Feminist Friday: Jane Austen The Secret Radical

Hello and welcome back to Feminist Friday – I can’t believe it is already July! For those of you who are new to my blog (or you need a quick reminder), each month I select a book to read that fits my own feminist criteria, which I then share with you on the second Friday of the month. For me, the books I choose must embody female strength of character and be inspirational to read. I try to explore work from a wide variety of genres, reading anything from classics and memoirs to fiction and poetry. So without further ado, here is my choice for July: Jane Austen The Secret Radical by Helena Kelly.

Jane Austen The Secret Radical by Helena Kelly

Seen as this month is #JaneAustenJuly and I am an obsessive fan of this amazing author, I felt my Feminist Friday choice should be a tribute to one of the most understated feminists in history. The book I have chosen is one I have pulled out of the archives – I first read it a number of years ago now – I say first read as since then I have regularly re-read chapters from this incredible book!

In Helena Kelly’s book, each chapter is dedicated to one of Jane Austen’s six books. Centered around a theme, each of these chapters is an essay exploring the more subversive hints, and in some cases out right radical points, that can be found throughout Austen’s writing.

Kelly’s idea for the book came from being unable to cite one of Austen’s most famous quotations when marking a students essay. Austen is credited to have said that Emma is a heroine whom no one but myself will much like; yet nowhere in any of Austen’s original writing, letters etc. can this quote be found… Realising she could rely only on the published works and surviving letters of the author herself, Kelly set about reviewing the Austen she thought she knew. The result was a far more critical, sharp and discontented person than first observed.

Austen’s work tackles highly political topics such as war, slavery, poverty and starvation, to name but a few, yet all under the cover of light-hearted romance, and in an era when these topics were certainly not drawing room conversation! Her work is a social commentary, a reflection of the world around her. But it is not the worry-free, relaxed and romantic world which it is so often perceived to be – albeit through a nostalgic lens completely out of context! Instead her works are social observations of real life. Real life with the dark side never far away. For example, we may laugh and make fun of the ‘marriage market’ as-it-were, Austen herself may appear to do this, and indeed she does. But consider what she is really tackling – the fact that about 50% of the population are considered saleable goods and being reared for that purpose…women or cattle? For after all, marriage then was more often a financial transaction than a romance.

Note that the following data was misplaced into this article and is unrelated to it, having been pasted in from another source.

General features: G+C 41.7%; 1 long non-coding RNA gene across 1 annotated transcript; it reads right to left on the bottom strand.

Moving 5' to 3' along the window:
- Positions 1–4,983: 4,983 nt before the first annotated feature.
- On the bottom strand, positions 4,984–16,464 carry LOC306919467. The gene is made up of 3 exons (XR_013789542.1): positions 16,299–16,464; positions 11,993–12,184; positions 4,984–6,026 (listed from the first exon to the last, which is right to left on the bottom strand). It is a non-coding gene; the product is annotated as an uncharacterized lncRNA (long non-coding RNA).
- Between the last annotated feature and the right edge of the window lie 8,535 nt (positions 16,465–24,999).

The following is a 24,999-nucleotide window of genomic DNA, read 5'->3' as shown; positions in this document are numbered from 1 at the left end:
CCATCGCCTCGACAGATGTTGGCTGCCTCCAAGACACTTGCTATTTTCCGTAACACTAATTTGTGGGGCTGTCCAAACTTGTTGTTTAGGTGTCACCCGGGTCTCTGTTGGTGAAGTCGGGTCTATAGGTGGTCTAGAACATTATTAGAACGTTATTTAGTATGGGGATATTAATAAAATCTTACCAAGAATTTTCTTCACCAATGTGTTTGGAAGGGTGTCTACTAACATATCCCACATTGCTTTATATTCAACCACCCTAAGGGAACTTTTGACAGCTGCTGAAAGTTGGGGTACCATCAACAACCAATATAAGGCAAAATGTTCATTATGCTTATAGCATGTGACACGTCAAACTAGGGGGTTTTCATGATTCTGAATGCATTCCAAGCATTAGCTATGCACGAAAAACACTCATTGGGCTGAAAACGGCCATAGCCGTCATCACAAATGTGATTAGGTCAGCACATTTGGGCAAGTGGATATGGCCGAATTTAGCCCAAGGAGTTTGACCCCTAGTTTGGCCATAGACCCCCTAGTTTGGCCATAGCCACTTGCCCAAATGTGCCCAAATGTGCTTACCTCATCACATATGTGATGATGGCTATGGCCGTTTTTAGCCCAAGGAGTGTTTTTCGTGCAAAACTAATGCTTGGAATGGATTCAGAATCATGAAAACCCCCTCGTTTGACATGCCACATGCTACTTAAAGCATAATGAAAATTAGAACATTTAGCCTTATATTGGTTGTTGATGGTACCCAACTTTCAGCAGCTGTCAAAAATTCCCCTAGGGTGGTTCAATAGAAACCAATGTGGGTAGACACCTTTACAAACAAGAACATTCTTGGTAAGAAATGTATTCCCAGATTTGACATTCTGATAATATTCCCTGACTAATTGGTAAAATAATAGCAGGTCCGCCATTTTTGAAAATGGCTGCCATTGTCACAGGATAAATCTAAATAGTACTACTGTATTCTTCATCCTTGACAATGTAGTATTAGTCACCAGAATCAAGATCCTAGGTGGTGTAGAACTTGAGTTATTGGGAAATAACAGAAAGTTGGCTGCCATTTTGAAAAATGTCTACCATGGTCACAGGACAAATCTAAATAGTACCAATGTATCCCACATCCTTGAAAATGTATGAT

Austen was writing at a time when the divide between social classes was stark. Poverty was never far away and for financially unsupported women in particular it was an ever present threat. Austen managed to maintain her independence, when marriage was considered mandatory, not only that but she supported her sister and mother, and was a working women. Earning money! Despite this she was never ostracized from society (unlike George Elliott) and even earned a decent amount of praise for her work during her lifetime. Because Austen was clever enough to structure her work as harmless social observations and light-hearted romances, her work has made it in to the hands of many, and never gone out of print. For, if you do not read between the lines, she is rarely out rightly controversial. This is one of the reasons I so admire her and every re-read or bit of research I do teaches me something new. Much of Austen’s skill is in her references and signposting – miss these and you are only reading half the story…

I definitely recommend reading Kelly’s work. If you are already aware of Austen, then this is a fascinating perspective on her – but equally, if you have never read any Austen, or previously dismissed her work, she will make you re-think this iconic author. If Austen isn’t the image of a strong and inspirational women, I don’t know what is!

Happy feminist Friday – don’t forget to hit follow so you don’t miss out on my choice for August!

Meg Readz xx

Helena Kelly on Jane Austen, The Secret Radical: https://www.youtube.com/watch?v=r0aautmVTxU

4 thoughts on “Feminist Friday: Jane Austen The Secret Radical

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